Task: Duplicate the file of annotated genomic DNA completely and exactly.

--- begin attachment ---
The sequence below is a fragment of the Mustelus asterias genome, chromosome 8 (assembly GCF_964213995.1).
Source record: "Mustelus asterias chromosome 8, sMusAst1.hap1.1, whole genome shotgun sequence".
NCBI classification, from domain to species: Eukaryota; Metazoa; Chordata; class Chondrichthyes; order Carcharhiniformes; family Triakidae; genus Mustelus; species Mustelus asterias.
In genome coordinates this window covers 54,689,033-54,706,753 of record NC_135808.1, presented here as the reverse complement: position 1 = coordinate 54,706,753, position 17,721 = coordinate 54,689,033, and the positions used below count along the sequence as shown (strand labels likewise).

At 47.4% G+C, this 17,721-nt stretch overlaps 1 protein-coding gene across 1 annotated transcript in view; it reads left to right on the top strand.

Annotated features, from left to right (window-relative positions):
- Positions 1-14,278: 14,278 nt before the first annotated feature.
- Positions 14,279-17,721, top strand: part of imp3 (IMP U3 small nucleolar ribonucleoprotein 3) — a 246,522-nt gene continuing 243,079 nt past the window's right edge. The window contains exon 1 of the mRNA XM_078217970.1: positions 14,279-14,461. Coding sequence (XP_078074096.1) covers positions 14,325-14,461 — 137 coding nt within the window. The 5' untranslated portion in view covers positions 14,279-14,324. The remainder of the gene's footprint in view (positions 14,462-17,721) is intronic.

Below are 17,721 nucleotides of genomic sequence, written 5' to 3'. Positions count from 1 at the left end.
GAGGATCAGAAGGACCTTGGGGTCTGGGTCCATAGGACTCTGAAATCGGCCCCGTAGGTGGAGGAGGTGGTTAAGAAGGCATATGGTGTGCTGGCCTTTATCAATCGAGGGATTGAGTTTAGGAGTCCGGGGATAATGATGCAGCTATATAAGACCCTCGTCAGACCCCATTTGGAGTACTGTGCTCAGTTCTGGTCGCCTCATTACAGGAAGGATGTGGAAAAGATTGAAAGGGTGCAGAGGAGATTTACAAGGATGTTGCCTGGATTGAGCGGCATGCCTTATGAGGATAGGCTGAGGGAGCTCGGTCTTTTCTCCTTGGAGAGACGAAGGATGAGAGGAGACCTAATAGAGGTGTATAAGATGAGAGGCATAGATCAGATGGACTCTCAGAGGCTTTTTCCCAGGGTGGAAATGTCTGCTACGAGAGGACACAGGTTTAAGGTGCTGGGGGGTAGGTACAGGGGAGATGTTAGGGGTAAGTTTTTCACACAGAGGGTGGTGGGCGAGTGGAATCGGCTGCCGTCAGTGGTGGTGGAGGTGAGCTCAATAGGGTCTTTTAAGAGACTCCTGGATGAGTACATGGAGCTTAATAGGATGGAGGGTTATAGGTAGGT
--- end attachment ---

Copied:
The sequence below is a fragment of the Mustelus asterias genome, chromosome 8 (assembly GCF_964213995.1).
Source record: "Mustelus asterias chromosome 8, sMusAst1.hap1.1, whole genome shotgun sequence".
NCBI classification, from domain to species: Eukaryota; Metazoa; Chordata; class Chondrichthyes; order Carcharhiniformes; family Triakidae; genus Mustelus; species Mustelus asterias.
In genome coordinates this window covers 54,689,033-54,706,753 of record NC_135808.1, presented here as the reverse complement: position 1 = coordinate 54,706,753, position 17,721 = coordinate 54,689,033, and the positions used below count along the sequence as shown (strand labels likewise).

At 47.4% G+C, this 17,721-nt stretch overlaps 1 protein-coding gene across 1 annotated transcript in view; it reads left to right on the top strand.

Annotated features, from left to right (window-relative positions):
- Positions 1-14,278: 14,278 nt before the first annotated feature.
- Positions 14,279-17,721, top strand: part of imp3 (IMP U3 small nucleolar ribonucleoprotein 3) — a 246,522-nt gene continuing 243,079 nt past the window's right edge. The window contains exon 1 of the mRNA XM_078217970.1: positions 14,279-14,461. Coding sequence (XP_078074096.1) covers positions 14,325-14,461 — 137 coding nt within the window. The 5' untranslated portion in view covers positions 14,279-14,324. The remainder of the gene's footprint in view (positions 14,462-17,721) is intronic.

Below are 17,721 nucleotides of genomic sequence, written 5' to 3'. Positions count from 1 at the left end.
GAGGATCAGAAGGACCTTGGGGTCTGGGTCCATAGGACTCTGAAATCGGCCCCGTAGGTGGAGGAGGTGGTTAAGAAGGCATATGGTGTGCTGGCCTTTATCAATCGAGGGATTGAGTTTAGGAGTCCGGGGATAATGATGCAGCTATATAAGACCCTCGTCAGACCCCATTTGGAGTACTGTGCTCAGTTCTGGTCGCCTCATTACAGGAAGGATGTGGAAAAGATTGAAAGGGTGCAGAGGAGATTTACAAGGATGTTGCCTGGATTGAGCGGCATGCCTTATGAGGATAGGCTGAGGGAGCTCGGTCTTTTCTCCTTGGAGAGACGAAGGATGAGAGGAGACCTAATAGAGGTGTATAAGATGAGAGGCATAGATCAGATGGACTCTCAGAGGCTTTTTCCCAGGGTGGAAATGTCTGCTACGAGAGGACACAGGTTTAAGGTGCTGGGGGGTAGGTACAGGGGAGATGTTAGGGGTAAGTTTTTCACACAGAGGGTGGTGGGCGAGTGGAATCGGCTGCCGTCAGTGGTGGTGGAGGTGAGCTCAATAGGGTCTTTTAAGAGACTCCTGGATGAGTACATGGAGCTTAATAGGATGGAGGGTTATAGGTAGGT